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Wisconsin Wit

Wednesday, July 14, 2010

Questions for Mr. Connors:

(Ed.note: I recently posed these questions to Mr. Bill Connors, former Evansville City Administrator)

Bill: In a generalized decline of valuation of a community real estate, is it so that because within the group all is still relative no further change is needed since relatively the tax remains the same?

Why is Minnesota property tax so low? An Edina, Mn. property worth $325,000 pays a real estate tax of $3200 or what a home in Evansville would pay valued at #125,000. How can this be so?

Bill answered:

You are correct that if all the property in a city increases in value by the same percentage or decreases in value by the same percentage, it has no impact on the property taxes paid by any property. A change in value affects property taxes only if the change causes the property to make up a greater or lesser share of the total tax base. If a successful TIF district ends and a huge amount property value formerly captured by the TIF district becomes part of the general tax base, that would lower the property taxes on all property in the city (including the property that was in the TIF district), all things being equal, because all the properties in the city would make up smaller shares of the general tax base. However, the primary factor that produces increases (or decreases) in property taxes is the decisions by the taxing authorities regarding how much property tax revenue (i.e., property tax levy) they feel they need to collect.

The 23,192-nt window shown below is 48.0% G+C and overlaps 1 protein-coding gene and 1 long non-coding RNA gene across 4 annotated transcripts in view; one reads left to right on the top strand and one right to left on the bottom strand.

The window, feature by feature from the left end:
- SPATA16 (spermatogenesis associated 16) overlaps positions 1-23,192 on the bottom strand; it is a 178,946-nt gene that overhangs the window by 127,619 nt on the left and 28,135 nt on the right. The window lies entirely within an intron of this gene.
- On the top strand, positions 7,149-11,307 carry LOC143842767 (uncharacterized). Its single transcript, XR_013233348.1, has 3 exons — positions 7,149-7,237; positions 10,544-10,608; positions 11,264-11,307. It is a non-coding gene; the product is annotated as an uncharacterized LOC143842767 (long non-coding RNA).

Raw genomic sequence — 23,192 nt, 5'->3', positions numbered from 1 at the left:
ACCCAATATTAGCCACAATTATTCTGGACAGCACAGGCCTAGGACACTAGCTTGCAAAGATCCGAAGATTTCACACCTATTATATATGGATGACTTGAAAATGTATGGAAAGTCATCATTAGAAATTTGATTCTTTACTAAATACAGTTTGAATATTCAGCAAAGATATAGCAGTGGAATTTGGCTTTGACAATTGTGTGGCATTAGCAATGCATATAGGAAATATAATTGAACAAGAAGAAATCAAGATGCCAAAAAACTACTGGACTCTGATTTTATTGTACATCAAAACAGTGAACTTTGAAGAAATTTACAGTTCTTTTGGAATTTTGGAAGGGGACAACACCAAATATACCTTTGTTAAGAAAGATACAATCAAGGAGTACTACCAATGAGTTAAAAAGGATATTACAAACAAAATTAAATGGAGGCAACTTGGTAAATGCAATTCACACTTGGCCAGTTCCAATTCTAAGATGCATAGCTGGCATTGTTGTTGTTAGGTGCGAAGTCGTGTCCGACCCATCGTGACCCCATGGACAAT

The reason homestead property taxes are so much less in Minnesota than in Wisconsin is the property taxes are so much more on other kinds of property in Minnesota than in Wisconsin, and that is because of differences in the states’ constitutions. Wisconsin’s constitution prohibits governments from taxing different kinds of property at different rates, whereas Minnesota’s constitution contains no such prohibition. So non-homestead property in Minnesota pays property taxes at a rate two, three, or four times the rate applied to homestead property. This allows Minnesota local governments to collect the property tax revenue they feel they need without collecting much from homeowners—they obtain most of their property tax revenue from the owners of other kinds of property.

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